I don’t mean to say that The Fly Trap is perfection or free from cliche. It belongs firmly within a genre of creative natural history writing first made popular in the 19th century, a Euro-centric and primarily masculine genre written by men for men and boys. Women are largely incidental to the story and are mentioned mostly as love interests or as props. His wife features prominently at the end of the first chapter, but only as the nameless “girl who sat in the audience one evening”. Of professional meetings, he says, “Normally no women take part at all. And the few who do happen to show up are usually the better halves of the biggest crackpots, wives who could easily pass as personal assistance from a psychiatric open ward. Well, maybe that’s unfair. But the fact is that unattached women could hardly find a better hunting ground than entomological societies. Unusual men, no competition. Just a suggestion.” Does that mean the only reason for women to attend meetings is to pick up men? Even the preface quote ends with the condescending line, “Me, I just concern myself with flies — a much greater theme than men, though maybe not greater than women.” The only exceptions are the short biographical sketches of the incredible, possibly lesbian Esther Blenda Nordström, a writer, explorer, and ethnologist who briefly married Malaise and traveled with him to Asia. Unfortunately, her story was abandoned when Sjöberg realized Malaise hadn’t named a species after her, and therefore Malaise’s “love” for her couldn’t be verified (unlike for Ebba Soederhall). I could have read an entire book about Nordström and her travels. Fortunately she wrote several. Unfortunately, I don't read Swedish (but maybe you do).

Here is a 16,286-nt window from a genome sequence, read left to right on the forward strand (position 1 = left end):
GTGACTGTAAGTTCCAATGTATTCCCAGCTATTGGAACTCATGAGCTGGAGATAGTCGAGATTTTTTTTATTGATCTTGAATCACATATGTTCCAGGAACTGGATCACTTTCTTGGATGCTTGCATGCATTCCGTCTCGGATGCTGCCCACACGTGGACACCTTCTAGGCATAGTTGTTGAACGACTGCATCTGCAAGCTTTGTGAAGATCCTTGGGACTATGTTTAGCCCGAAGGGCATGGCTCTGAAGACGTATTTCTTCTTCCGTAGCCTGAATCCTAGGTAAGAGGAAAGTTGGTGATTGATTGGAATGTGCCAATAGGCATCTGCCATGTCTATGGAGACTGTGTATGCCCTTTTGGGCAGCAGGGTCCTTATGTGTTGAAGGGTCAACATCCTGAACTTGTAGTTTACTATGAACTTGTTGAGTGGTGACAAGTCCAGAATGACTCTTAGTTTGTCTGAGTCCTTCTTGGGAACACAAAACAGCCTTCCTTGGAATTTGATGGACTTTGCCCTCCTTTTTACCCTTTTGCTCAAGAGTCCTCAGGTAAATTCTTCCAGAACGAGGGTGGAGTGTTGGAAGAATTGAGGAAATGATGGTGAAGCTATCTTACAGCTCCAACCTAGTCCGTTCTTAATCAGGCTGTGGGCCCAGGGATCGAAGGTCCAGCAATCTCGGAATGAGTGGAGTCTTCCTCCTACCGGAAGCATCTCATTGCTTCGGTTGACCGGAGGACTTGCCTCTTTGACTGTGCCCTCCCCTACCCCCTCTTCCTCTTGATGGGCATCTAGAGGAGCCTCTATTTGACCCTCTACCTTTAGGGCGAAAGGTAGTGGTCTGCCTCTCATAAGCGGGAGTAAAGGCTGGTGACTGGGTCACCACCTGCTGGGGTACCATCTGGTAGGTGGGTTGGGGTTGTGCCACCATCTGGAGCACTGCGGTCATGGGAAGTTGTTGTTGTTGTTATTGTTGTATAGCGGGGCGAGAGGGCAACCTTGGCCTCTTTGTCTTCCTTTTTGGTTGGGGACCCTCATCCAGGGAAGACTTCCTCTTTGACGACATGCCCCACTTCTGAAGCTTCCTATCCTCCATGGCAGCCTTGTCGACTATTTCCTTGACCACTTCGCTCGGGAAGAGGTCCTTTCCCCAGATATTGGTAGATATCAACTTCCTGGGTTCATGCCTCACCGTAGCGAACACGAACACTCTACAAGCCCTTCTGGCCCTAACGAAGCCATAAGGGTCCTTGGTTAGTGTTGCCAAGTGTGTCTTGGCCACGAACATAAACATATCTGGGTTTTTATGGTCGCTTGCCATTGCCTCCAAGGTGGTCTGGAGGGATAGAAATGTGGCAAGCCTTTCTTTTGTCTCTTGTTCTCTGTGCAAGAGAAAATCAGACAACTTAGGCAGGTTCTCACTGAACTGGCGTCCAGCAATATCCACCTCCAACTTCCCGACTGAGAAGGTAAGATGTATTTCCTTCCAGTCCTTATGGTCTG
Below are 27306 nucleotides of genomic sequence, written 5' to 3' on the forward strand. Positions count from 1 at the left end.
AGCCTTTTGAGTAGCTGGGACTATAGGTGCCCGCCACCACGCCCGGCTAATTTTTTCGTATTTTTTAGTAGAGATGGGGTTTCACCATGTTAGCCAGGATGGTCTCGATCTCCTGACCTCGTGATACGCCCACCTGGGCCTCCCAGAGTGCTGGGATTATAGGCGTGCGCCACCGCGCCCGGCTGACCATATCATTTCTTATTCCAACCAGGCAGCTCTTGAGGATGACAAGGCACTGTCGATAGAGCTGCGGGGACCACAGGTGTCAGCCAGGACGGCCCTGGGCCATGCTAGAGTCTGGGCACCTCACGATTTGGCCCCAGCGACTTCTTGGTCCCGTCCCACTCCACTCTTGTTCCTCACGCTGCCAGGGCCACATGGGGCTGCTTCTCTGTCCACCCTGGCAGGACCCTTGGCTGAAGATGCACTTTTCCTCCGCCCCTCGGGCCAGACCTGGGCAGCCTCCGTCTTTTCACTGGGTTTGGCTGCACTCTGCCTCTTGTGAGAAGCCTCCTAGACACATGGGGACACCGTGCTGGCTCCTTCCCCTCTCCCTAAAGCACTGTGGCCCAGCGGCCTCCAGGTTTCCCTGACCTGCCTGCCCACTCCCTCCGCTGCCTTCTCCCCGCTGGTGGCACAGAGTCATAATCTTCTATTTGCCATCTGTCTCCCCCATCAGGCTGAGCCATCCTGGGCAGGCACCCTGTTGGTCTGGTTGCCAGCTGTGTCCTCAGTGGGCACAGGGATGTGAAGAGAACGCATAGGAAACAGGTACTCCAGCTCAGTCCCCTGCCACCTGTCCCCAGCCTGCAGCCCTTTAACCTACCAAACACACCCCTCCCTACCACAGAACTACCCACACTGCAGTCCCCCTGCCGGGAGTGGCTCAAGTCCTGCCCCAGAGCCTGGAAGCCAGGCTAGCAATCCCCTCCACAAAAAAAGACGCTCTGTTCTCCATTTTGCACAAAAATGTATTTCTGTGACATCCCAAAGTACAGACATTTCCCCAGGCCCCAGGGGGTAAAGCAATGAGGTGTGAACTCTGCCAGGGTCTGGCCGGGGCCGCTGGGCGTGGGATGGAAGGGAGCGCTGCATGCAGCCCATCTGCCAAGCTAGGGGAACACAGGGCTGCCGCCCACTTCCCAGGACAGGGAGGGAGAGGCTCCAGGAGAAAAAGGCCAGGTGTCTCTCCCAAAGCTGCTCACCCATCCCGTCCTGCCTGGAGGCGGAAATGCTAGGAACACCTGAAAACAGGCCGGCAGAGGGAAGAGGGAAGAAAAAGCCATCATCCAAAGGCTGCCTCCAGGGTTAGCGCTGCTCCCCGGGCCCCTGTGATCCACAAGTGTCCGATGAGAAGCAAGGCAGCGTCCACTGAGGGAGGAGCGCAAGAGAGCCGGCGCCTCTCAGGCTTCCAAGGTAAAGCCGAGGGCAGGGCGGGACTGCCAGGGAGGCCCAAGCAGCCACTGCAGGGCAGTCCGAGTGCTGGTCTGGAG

The Euro-centrism is more forgivable. The Fly Trap was originally written and released in Swedish. The intended audience was Swedes, the setting was (mostly) Sweden, and Sjöberg is Swedish himself. The English translation came ten years later, so it should be read as a Swedish novelslashbiographyslashcreative-nonfiction and shouldn’t be taken as worldly. Especially since Sjöberg repeatedly admits his own non-worldliness.
I realize I haven’t said very much about flies in this review. Fact is, if you’re still reading this and you haven’t already read The Fly Trap, you probably already have some interest in flies and will be delighted as I was of the hover fly natural history in this book. There isn’t anything to criticize about those descriptions except to say that they’re wonderful and I wish there was more of them. I recommend The Fly Trap for entomologists and non-entomologists alike.
Sjöberg, F. 2014. The Fly Trap [English translation, Thomas Teal], Pantheon Books, NY. Amazon